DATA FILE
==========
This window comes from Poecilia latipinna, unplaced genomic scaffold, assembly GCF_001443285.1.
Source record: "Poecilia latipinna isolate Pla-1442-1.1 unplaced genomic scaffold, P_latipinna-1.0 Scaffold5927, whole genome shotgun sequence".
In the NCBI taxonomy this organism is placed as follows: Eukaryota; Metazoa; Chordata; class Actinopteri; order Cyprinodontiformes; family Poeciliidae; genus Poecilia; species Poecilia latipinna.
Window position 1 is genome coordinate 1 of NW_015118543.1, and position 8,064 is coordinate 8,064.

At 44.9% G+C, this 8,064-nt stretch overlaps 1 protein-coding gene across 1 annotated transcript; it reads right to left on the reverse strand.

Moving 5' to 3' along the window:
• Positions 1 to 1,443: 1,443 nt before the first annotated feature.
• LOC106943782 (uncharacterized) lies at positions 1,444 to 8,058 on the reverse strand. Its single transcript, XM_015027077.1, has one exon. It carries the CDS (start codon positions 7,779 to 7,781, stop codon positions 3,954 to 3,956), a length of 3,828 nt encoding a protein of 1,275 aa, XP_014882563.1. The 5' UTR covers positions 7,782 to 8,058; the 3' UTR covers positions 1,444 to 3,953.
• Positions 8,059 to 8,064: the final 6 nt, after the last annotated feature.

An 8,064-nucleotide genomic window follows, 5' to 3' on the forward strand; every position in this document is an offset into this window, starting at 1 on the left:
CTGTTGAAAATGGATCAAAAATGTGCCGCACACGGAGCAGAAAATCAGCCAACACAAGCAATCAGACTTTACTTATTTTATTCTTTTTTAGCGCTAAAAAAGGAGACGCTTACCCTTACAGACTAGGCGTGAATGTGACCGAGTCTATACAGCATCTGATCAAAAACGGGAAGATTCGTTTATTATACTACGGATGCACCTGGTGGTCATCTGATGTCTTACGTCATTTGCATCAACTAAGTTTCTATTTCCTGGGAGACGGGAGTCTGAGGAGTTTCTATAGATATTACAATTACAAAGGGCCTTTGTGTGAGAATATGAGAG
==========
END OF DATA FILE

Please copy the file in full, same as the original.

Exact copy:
This window comes from Poecilia latipinna, unplaced genomic scaffold, assembly GCF_001443285.1.
Source record: "Poecilia latipinna isolate Pla-1442-1.1 unplaced genomic scaffold, P_latipinna-1.0 Scaffold5927, whole genome shotgun sequence".
In the NCBI taxonomy this organism is placed as follows: Eukaryota; Metazoa; Chordata; class Actinopteri; order Cyprinodontiformes; family Poeciliidae; genus Poecilia; species Poecilia latipinna.
Window position 1 is genome coordinate 1 of NW_015118543.1, and position 8,064 is coordinate 8,064.

At 44.9% G+C, this 8,064-nt stretch overlaps 1 protein-coding gene across 1 annotated transcript; it reads right to left on the reverse strand.

Moving 5' to 3' along the window:
• Positions 1 to 1,443: 1,443 nt before the first annotated feature.
• LOC106943782 (uncharacterized) lies at positions 1,444 to 8,058 on the reverse strand. Its single transcript, XM_015027077.1, has one exon. It carries the CDS (start codon positions 7,779 to 7,781, stop codon positions 3,954 to 3,956), a length of 3,828 nt encoding a protein of 1,275 aa, XP_014882563.1. The 5' UTR covers positions 7,782 to 8,058; the 3' UTR covers positions 1,444 to 3,953.
• Positions 8,059 to 8,064: the final 6 nt, after the last annotated feature.

An 8,064-nucleotide genomic window follows, 5' to 3' on the forward strand; every position in this document is an offset into this window, starting at 1 on the left:
CTGTTGAAAATGGATCAAAAATGTGCCGCACACGGAGCAGAAAATCAGCCAACACAAGCAATCAGACTTTACTTATTTTATTCTTTTTTAGCGCTAAAAAAGGAGACGCTTACCCTTACAGACTAGGCGTGAATGTGACCGAGTCTATACAGCATCTGATCAAAAACGGGAAGATTCGTTTATTATACTACGGATGCACCTGGTGGTCATCTGATGTCTTACGTCATTTGCATCAACTAAGTTTCTATTTCCTGGGAGACGGGAGTCTGAGGAGTTTCTATAGATATTACAATTACAAAGGGCCTTTGTGTGAGAATATGAGAG